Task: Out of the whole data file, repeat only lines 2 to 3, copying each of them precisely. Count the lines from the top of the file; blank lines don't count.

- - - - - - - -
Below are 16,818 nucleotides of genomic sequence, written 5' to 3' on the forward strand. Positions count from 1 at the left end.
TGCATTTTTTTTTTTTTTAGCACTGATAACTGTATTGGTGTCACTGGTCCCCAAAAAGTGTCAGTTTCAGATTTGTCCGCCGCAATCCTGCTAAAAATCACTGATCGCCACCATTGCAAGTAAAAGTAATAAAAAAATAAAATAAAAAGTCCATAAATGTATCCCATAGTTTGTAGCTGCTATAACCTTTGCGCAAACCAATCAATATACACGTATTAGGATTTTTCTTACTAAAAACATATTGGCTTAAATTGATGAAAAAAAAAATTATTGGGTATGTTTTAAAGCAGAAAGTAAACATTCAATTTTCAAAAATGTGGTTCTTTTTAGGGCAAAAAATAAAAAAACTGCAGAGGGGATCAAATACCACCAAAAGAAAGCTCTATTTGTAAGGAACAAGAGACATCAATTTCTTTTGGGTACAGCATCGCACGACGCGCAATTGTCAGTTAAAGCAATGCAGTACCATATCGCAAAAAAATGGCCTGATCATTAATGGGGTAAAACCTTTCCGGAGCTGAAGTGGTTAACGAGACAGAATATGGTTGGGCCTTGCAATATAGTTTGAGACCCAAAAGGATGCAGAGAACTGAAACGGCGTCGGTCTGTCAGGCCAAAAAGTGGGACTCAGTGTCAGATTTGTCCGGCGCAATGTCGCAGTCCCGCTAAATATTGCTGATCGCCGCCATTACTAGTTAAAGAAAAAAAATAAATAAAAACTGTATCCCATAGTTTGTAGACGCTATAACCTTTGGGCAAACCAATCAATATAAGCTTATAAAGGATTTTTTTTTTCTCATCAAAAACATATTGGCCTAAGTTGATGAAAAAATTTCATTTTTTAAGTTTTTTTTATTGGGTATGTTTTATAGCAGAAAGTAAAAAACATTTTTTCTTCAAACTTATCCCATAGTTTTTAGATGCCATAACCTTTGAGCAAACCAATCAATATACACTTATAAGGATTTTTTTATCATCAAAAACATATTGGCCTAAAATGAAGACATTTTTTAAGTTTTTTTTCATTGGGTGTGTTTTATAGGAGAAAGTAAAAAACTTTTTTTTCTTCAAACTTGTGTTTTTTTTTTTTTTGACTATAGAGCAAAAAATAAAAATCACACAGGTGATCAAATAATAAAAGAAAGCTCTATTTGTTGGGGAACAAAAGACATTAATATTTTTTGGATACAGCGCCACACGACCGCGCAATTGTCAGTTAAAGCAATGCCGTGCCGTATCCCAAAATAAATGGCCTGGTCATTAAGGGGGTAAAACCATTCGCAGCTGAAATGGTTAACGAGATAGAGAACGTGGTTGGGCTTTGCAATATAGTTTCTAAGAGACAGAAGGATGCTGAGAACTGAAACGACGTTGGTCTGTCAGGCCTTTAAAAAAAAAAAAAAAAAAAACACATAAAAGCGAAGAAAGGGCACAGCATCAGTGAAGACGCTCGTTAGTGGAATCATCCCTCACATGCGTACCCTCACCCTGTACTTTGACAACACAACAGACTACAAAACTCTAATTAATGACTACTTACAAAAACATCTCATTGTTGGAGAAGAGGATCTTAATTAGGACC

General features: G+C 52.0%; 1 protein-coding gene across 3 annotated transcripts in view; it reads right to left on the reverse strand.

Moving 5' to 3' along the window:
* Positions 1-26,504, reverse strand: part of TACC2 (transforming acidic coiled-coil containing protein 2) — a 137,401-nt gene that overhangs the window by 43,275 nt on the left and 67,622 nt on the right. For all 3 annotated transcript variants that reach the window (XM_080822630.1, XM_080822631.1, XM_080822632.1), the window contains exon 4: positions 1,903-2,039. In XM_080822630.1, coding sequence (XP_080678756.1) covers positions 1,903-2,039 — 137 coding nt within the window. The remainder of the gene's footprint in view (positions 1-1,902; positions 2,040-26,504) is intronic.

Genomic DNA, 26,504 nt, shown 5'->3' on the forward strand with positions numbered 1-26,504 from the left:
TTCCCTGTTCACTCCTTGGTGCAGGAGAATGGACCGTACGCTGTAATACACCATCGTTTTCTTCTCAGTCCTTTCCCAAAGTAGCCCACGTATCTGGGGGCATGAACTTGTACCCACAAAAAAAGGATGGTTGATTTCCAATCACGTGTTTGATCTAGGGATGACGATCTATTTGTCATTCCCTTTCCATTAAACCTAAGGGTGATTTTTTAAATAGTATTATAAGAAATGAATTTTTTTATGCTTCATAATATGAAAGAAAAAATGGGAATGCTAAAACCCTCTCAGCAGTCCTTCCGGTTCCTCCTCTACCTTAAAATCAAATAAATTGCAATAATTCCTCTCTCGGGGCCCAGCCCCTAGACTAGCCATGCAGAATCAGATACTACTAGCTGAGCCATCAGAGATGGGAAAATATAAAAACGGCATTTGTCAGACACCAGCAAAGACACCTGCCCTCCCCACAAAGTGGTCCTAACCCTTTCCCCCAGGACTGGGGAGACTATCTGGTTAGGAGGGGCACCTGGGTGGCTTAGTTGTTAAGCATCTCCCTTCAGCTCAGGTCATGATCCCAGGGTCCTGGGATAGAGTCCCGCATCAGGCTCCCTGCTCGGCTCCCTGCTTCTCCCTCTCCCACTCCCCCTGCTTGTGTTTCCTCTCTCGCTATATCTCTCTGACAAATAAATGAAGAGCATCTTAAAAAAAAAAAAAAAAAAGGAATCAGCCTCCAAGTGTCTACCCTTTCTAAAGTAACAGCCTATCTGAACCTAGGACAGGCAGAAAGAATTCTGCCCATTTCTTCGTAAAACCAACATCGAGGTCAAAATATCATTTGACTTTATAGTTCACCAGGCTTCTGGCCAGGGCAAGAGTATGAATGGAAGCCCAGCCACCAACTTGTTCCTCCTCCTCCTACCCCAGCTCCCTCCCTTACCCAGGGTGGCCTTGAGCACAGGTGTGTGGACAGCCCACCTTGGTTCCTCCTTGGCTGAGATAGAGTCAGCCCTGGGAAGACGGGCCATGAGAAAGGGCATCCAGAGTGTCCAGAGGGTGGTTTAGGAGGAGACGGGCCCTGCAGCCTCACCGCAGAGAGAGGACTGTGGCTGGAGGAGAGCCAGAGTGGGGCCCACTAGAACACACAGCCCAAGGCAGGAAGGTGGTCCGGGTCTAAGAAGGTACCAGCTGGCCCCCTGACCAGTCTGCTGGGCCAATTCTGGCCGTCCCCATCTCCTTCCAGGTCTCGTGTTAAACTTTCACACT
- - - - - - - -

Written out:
TGCATTTTTTTTTTTTTTAGCACTGATAACTGTATTGGTGTCACTGGTCCCCAAAAAGTGTCAGTTTCAGATTTGTCCGCCGCAATCCTGCTAAAAATCACTGATCGCCACCATTGCAAGTAAAAGTAATAAAAAAATAAAATAAAAAGTCCATAAATGTATCCCATAGTTTGTAGCTGCTATAACCTTTGCGCAAACCAATCAATATACACGTATTAGGATTTTTCTTACTAAAAACATATTGGCTTAAATTGATGAAAAAAAAAATTATTGGGTATGTTTTAAAGCAGAAAGTAAACATTCAATTTTCAAAAATGTGGTTCTTTTTAGGGCAAAAAATAAAAAAACTGCAGAGGGGATCAAATACCACCAAAAGAAAGCTCTATTTGTAAGGAACAAGAGACATCAATTTCTTTTGGGTACAGCATCGCACGACGCGCAATTGTCAGTTAAAGCAATGCAGTACCATATCGCAAAAAAATGGCCTGATCATTAATGGGGTAAAACCTTTCCGGAGCTGAAGTGGTTAACGAGACAGAATATGGTTGGGCCTTGCAATATAGTTTGAGACCCAAAAGGATGCAGAGAACTGAAACGGCGTCGGTCTGTCAGGCCAAAAAGTGGGACTCAGTGTCAGATTTGTCCGGCGCAATGTCGCAGTCCCGCTAAATATTGCTGATCGCCGCCATTACTAGTTAAAGAAAAAAAATAAATAAAAACTGTATCCCATAGTTTGTAGACGCTATAACCTTTGGGCAAACCAATCAATATAAGCTTATAAAGGATTTTTTTTTTCTCATCAAAAACATATTGGCCTAAGTTGATGAAAAAATTTCATTTTTTAAGTTTTTTTTATTGGGTATGTTTTATAGCAGAAAGTAAAAAACATTTTTTCTTCAAACTTATCCCATAGTTTTTAGATGCCATAACCTTTGAGCAAACCAATCAATATACACTTATAAGGATTTTTTTATCATCAAAAACATATTGGCCTAAAATGAAGACATTTTTTAAGTTTTTTTTCATTGGGTGTGTTTTATAGGAGAAAGTAAAAAACTTTTTTTTCTTCAAACTTGTGTTTTTTTTTTTTTTGACTATAGAGCAAAAAATAAAAATCACACAGGTGATCAAATAATAAAAGAAAGCTCTATTTGTTGGGGAACAAAAGACATTAATATTTTTTGGATACAGCGCCACACGACCGCGCAATTGTCAGTTAAAGCAATGCCGTGCCGTATCCCAAAATAAATGGCCTGGTCATTAAGGGGGTAAAACCATTCGCAGCTGAAATGGTTAACGAGATAGAGAACGTGGTTGGGCTTTGCAATATAGTTTCTAAGAGACAGAAGGATGCTGAGAACTGAAACGACGTTGGTCTGTCAGGCCTTTAAAAAAAAAAAAAAAAAAAACACATAAAAGCGAAGAAAGGGCACAGCATCAGTGAAGACGCTCGTTAGTGGAATCATCCCTCACATGCGTACCCTCACCCTGTACTTTGACAACACAACAGACTACAAAACTCTAATTAATGACTACTTACAAAAACATCTCATTGTTGGAGAAGAGGATCTTAATTAGGACC

General features: G+C 52.0%; 1 protein-coding gene across 3 annotated transcripts in view; it reads right to left on the reverse strand.